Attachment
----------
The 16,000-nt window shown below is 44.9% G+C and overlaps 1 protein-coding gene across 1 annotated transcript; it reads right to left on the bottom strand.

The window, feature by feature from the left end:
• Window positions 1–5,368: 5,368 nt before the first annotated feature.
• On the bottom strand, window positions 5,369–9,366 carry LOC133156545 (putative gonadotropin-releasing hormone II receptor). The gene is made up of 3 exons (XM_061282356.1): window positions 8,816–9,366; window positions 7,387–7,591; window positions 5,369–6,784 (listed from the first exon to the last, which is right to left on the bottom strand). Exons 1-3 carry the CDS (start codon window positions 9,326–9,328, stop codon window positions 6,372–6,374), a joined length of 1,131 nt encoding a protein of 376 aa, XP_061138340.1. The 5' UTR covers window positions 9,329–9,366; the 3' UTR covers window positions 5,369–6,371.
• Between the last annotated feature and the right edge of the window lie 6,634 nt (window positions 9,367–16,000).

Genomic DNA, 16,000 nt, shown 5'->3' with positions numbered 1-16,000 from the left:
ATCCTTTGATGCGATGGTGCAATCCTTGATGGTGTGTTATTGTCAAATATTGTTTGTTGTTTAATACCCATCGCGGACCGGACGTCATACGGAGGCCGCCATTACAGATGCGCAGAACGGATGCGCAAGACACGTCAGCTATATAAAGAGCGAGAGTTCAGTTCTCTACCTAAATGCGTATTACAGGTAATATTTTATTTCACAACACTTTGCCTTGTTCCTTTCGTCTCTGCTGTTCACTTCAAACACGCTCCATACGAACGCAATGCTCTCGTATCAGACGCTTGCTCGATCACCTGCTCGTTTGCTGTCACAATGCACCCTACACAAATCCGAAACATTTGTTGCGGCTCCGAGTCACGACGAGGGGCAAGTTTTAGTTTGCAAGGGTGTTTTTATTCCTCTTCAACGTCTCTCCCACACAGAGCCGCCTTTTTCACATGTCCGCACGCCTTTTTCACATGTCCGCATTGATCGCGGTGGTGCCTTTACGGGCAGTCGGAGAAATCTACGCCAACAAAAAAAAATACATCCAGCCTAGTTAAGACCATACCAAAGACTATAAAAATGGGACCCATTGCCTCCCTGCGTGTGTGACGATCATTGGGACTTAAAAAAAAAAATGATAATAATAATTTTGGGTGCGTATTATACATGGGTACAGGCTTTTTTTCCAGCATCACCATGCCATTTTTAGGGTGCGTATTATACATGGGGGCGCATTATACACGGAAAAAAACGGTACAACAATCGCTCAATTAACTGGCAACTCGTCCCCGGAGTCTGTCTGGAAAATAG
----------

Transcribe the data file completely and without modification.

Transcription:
The 16,000-nt window shown below is 44.9% G+C and overlaps 1 protein-coding gene across 1 annotated transcript; it reads right to left on the bottom strand.

The window, feature by feature from the left end:
• Window positions 1–5,368: 5,368 nt before the first annotated feature.
• On the bottom strand, window positions 5,369–9,366 carry LOC133156545 (putative gonadotropin-releasing hormone II receptor). The gene is made up of 3 exons (XM_061282356.1): window positions 8,816–9,366; window positions 7,387–7,591; window positions 5,369–6,784 (listed from the first exon to the last, which is right to left on the bottom strand). Exons 1-3 carry the CDS (start codon window positions 9,326–9,328, stop codon window positions 6,372–6,374), a joined length of 1,131 nt encoding a protein of 376 aa, XP_061138340.1. The 5' UTR covers window positions 9,329–9,366; the 3' UTR covers window positions 5,369–6,371.
• Between the last annotated feature and the right edge of the window lie 6,634 nt (window positions 9,367–16,000).

Genomic DNA, 16,000 nt, shown 5'->3' with positions numbered 1-16,000 from the left:
ATCCTTTGATGCGATGGTGCAATCCTTGATGGTGTGTTATTGTCAAATATTGTTTGTTGTTTAATACCCATCGCGGACCGGACGTCATACGGAGGCCGCCATTACAGATGCGCAGAACGGATGCGCAAGACACGTCAGCTATATAAAGAGCGAGAGTTCAGTTCTCTACCTAAATGCGTATTACAGGTAATATTTTATTTCACAACACTTTGCCTTGTTCCTTTCGTCTCTGCTGTTCACTTCAAACACGCTCCATACGAACGCAATGCTCTCGTATCAGACGCTTGCTCGATCACCTGCTCGTTTGCTGTCACAATGCACCCTACACAAATCCGAAACATTTGTTGCGGCTCCGAGTCACGACGAGGGGCAAGTTTTAGTTTGCAAGGGTGTTTTTATTCCTCTTCAACGTCTCTCCCACACAGAGCCGCCTTTTTCACATGTCCGCACGCCTTTTTCACATGTCCGCATTGATCGCGGTGGTGCCTTTACGGGCAGTCGGAGAAATCTACGCCAACAAAAAAAAATACATCCAGCCTAGTTAAGACCATACCAAAGACTATAAAAATGGGACCCATTGCCTCCCTGCGTGTGTGACGATCATTGGGACTTAAAAAAAAAAATGATAATAATAATTTTGGGTGCGTATTATACATGGGTACAGGCTTTTTTTCCAGCATCACCATGCCATTTTTAGGGTGCGTATTATACATGGGGGCGCATTATACACGGAAAAAAACGGTACAACAATCGCTCAATTAACTGGCAACTCGTCCCCGGAGTCTGTCTGGAAAATAG